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World Languages Day 2013: Changes and Successes

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World Languages Day (WLD) 2013 saw many new developments and changes this time around. This year WLD attracted approximately 1,000 high school students, came home to the East Bank, and featured smaller, more personal Welcoming Remarks. 2013_poster.png

WLD began gradually and humbly as energetic volunteers directed students from school buses and instructors checked in to teach their classes. For breakfast, croissants were served with beverages in the indoor courtyard of Rapson Hall.

To acquaint high school students with the University of Minnesota's vast campus, Admissions Guides took the students on a short tour the Knoll area, so they could see their classroom buildings.

Several schools attended, comprising a variety of studied languages:

  • Avalon (Spanish)
  • Apple Valley (French)
  • Augsburg Fairview Academy (Spanish)
  • Cannon Falls (Spanish)
  • Coon Rapids (French and Spanish)
  • Melrose Area High School (Spanish
  • Milaca (Chinese)
  • Park High School (ASL, French, German, Spanish)
  • Robbinsdale Cooper (French, Spanish)
  • South High School (Spanish)
  • St. Louis Park (French, German, Hebrew, Spanish)
  • St. Anthony Village High School (Spanish)
  • Washburn (English)
  • Zumbrota-Mazeppa (Chinese)

Speakers led multiple Welcoming Remarks to smaller groups of people this year in Nicholson Hall, Folwell Hall, Rapson Hall, and Jones Hall. After the introduction to WLD, informative college readiness classes began and were received with largely positive reactions.

One high school teacher noted in a comment form:

"I really enjoyed the welcoming remarks by a undergrad student this year, instead of the dean. I think my students related better to a young person telling his experiences as a college student. Our 'Preparing for College' class was also excellent in that it really showed my sophomores the financial importance of going to college; a great motivator!"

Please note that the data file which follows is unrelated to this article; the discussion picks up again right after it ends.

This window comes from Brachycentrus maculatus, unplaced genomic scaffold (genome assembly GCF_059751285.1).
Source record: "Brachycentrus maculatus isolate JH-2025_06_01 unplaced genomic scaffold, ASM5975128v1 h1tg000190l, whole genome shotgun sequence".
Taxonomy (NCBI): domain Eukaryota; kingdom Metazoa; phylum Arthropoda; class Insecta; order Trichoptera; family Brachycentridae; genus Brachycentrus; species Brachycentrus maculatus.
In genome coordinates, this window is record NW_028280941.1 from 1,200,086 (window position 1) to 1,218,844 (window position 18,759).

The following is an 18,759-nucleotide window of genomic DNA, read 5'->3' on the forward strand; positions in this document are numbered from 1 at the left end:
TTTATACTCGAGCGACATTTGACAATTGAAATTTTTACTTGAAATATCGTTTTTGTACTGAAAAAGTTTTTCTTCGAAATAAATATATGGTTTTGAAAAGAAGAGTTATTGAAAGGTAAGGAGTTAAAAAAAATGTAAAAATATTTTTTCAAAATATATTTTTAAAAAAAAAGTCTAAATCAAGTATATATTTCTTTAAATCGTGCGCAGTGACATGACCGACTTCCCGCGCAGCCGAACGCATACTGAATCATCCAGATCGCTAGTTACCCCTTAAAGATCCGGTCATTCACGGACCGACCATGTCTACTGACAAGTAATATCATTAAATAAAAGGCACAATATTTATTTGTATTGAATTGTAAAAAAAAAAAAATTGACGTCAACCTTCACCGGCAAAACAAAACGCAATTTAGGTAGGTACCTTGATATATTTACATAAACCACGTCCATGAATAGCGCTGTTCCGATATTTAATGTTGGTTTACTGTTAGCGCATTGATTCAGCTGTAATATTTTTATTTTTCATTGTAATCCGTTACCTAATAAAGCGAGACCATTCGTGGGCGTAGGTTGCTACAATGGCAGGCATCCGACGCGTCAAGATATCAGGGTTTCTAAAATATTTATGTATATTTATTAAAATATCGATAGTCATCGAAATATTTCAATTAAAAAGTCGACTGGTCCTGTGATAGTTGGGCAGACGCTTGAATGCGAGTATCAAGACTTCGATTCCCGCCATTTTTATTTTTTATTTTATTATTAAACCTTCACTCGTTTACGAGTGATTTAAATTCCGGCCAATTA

-High school teacher on 'Preparing for College' class

The first session of language and culture classes began and the diversity of courses elicited a variety of reactions from students and teachers. Most high school students noted in comment forms that the classes were interesting and informative. Many students highlighted that the college instructors were engaging and knowledgeable of the material.

A high point in World Languages Day is inspiring young high school students to pursue language-related studies, cultural experiences, and college. One student expressed their positive and influential World Languages Day experience by commenting,

"This was the best field trip I have ever done! It gave me a bit of the campus and I really liked it since I think I might want to attend U of M."
    -High school student

Another student noted the enjoyment of learning more about a language of his or her cultural heritage:

"Very fun, went home to my Italian dad & grandma and was able to show them what I learned!! Very nice teacher. I wish my high school taught Italian, and I can't wait to take it when I hopefully attend U of M!"
    -High school student who took 'Introduction to Italian: Benvenuti!' class

This student commented their enjoyment and surprise:

"At first I thought it was going to be hard but after 5 minutes I liked it! I felt like I was in China!"
    -High school student in 'Experiencing Chinese Language' class

At lunchtime high school students and teachers dispersed into campus and chose their own lunch locations. Staff and volunteers headed to Jones Hall to eat Mesa pizza, salad, and beverages.

The afternoon ended with students departing and loading back onto school buses, as volunteers packed up and cleaned. According to comments, many students left with positive impressions and were inspired to further pursue studying foreign languages and cultures.

1 Comment

World Language Day is such a great idea. I'm sure a lot of other universities have something to learn from the University of Minnesota. I believe it is very important for students to learn another language in addition to their own. It actually stimulates the brain and gives you new and interesting perspectives of life. You had a lot of languages on WLD, however since it is The University of Minnesota I must say I missed some Scandinavian languages, mostly because I'm a Norwegian I suppose :)


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